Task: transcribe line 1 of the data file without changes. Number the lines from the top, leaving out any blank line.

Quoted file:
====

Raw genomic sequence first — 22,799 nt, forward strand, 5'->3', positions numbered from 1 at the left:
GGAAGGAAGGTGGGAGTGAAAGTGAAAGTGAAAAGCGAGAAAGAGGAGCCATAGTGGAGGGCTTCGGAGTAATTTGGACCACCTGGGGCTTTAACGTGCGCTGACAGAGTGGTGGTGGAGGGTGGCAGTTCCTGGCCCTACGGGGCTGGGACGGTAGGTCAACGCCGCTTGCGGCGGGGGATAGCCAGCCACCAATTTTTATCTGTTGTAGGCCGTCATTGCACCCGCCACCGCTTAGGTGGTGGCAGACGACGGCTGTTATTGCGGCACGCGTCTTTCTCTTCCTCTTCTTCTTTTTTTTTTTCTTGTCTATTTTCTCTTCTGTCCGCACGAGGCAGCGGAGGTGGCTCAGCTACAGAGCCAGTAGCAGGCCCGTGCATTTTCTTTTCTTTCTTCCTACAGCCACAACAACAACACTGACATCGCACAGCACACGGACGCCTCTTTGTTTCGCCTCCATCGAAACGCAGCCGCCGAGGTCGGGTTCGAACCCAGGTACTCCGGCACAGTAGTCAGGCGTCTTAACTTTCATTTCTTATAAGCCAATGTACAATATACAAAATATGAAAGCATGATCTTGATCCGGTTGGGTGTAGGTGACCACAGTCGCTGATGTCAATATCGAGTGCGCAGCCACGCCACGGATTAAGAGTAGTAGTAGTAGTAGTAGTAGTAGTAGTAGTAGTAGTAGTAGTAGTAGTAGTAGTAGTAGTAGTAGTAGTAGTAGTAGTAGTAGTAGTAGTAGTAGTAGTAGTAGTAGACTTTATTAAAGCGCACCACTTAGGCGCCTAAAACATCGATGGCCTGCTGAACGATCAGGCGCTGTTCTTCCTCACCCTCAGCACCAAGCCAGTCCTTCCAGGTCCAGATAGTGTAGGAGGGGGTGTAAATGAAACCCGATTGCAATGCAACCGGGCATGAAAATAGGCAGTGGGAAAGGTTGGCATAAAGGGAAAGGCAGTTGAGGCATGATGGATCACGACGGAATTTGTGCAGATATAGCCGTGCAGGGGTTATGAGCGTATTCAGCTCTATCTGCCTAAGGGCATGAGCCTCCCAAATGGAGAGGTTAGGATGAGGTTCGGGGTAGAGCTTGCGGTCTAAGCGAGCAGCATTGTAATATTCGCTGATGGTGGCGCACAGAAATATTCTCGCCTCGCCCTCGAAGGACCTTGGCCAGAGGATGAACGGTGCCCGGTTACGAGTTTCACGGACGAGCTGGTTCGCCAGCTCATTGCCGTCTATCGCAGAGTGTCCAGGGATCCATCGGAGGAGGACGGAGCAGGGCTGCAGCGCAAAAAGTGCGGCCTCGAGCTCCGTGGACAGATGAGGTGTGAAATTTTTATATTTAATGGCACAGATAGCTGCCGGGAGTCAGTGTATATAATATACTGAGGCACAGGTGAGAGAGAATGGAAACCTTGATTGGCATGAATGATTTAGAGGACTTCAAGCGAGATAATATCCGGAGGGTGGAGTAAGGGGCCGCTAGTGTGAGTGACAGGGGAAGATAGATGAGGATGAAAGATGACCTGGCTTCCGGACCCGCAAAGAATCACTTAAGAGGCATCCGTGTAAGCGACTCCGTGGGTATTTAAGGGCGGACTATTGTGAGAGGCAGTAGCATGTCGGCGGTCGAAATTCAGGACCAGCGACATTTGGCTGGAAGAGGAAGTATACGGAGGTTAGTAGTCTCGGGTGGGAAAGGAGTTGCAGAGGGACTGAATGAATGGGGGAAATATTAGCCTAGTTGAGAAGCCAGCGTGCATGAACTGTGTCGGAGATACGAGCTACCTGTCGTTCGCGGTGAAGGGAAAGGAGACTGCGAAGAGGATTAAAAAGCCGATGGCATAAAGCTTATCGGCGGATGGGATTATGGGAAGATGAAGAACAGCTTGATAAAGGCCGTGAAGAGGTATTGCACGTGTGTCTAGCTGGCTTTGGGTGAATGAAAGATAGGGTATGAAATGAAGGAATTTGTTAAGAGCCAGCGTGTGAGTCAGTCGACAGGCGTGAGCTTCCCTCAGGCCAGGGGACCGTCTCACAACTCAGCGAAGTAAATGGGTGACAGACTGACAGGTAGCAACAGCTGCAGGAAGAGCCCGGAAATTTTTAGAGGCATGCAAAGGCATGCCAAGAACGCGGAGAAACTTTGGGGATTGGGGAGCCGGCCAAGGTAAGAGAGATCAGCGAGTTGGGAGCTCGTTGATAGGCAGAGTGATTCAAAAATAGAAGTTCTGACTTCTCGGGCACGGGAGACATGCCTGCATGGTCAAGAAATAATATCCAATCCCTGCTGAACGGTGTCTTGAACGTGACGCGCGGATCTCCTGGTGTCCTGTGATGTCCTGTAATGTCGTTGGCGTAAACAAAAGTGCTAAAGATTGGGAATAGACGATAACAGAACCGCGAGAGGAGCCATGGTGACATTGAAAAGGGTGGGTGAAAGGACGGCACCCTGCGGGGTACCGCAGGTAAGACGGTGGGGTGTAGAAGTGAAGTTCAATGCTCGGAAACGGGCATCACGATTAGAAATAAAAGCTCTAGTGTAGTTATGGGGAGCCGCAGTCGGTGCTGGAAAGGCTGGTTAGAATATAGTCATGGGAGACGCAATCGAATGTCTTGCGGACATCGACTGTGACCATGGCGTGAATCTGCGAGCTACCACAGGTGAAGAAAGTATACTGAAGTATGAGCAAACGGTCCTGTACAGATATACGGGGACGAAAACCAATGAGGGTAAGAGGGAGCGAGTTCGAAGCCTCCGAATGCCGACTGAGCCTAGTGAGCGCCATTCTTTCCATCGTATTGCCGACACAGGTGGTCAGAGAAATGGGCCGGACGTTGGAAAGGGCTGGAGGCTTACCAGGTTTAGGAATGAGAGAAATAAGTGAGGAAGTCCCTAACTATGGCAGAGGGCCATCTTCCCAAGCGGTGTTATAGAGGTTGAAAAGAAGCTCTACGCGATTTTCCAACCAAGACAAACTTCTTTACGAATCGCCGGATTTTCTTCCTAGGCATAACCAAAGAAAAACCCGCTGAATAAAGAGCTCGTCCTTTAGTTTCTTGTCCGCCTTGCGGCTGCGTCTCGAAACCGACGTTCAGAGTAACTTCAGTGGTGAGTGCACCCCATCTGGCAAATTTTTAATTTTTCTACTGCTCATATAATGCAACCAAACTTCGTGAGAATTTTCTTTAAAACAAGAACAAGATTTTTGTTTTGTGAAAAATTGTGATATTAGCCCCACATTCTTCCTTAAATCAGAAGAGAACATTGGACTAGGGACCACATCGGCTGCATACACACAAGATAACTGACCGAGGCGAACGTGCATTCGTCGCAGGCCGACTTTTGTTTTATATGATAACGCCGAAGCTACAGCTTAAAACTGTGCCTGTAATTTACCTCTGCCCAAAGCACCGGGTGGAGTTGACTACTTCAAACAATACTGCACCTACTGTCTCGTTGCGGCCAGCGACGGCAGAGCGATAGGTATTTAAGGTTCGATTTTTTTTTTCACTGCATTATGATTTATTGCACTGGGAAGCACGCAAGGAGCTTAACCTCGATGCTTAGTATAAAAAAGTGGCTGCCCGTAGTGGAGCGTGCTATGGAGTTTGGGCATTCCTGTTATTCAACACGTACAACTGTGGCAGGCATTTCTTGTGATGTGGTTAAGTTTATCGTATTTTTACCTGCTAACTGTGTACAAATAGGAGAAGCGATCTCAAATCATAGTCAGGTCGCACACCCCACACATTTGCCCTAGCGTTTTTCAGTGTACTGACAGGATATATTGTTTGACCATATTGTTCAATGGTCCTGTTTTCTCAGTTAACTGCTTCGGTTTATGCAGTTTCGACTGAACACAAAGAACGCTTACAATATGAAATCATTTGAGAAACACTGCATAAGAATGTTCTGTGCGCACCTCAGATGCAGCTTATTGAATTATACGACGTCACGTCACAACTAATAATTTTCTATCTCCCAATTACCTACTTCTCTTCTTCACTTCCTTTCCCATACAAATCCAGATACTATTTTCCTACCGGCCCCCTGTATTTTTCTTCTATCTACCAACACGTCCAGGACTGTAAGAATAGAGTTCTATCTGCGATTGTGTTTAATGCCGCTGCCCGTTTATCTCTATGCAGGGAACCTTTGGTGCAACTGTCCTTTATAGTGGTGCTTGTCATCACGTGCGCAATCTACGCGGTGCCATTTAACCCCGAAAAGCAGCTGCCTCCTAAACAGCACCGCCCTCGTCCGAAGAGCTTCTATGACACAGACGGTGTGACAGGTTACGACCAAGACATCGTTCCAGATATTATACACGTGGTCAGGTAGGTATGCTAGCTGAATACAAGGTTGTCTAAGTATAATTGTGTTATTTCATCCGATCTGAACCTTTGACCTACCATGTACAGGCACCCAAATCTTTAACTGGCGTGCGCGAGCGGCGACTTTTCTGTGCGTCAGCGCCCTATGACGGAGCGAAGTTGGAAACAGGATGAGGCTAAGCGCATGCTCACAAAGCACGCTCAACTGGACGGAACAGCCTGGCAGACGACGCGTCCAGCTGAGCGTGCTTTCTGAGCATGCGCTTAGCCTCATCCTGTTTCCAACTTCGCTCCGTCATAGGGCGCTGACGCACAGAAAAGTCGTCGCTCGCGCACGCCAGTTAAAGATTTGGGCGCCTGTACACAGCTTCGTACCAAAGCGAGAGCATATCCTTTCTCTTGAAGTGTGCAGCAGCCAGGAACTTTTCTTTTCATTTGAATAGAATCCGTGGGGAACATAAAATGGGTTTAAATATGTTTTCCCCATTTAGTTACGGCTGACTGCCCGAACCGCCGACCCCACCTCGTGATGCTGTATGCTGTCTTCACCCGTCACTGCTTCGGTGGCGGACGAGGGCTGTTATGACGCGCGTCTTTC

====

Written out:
Raw genomic sequence first — 22,799 nt, forward strand, 5'->3', positions numbered from 1 at the left: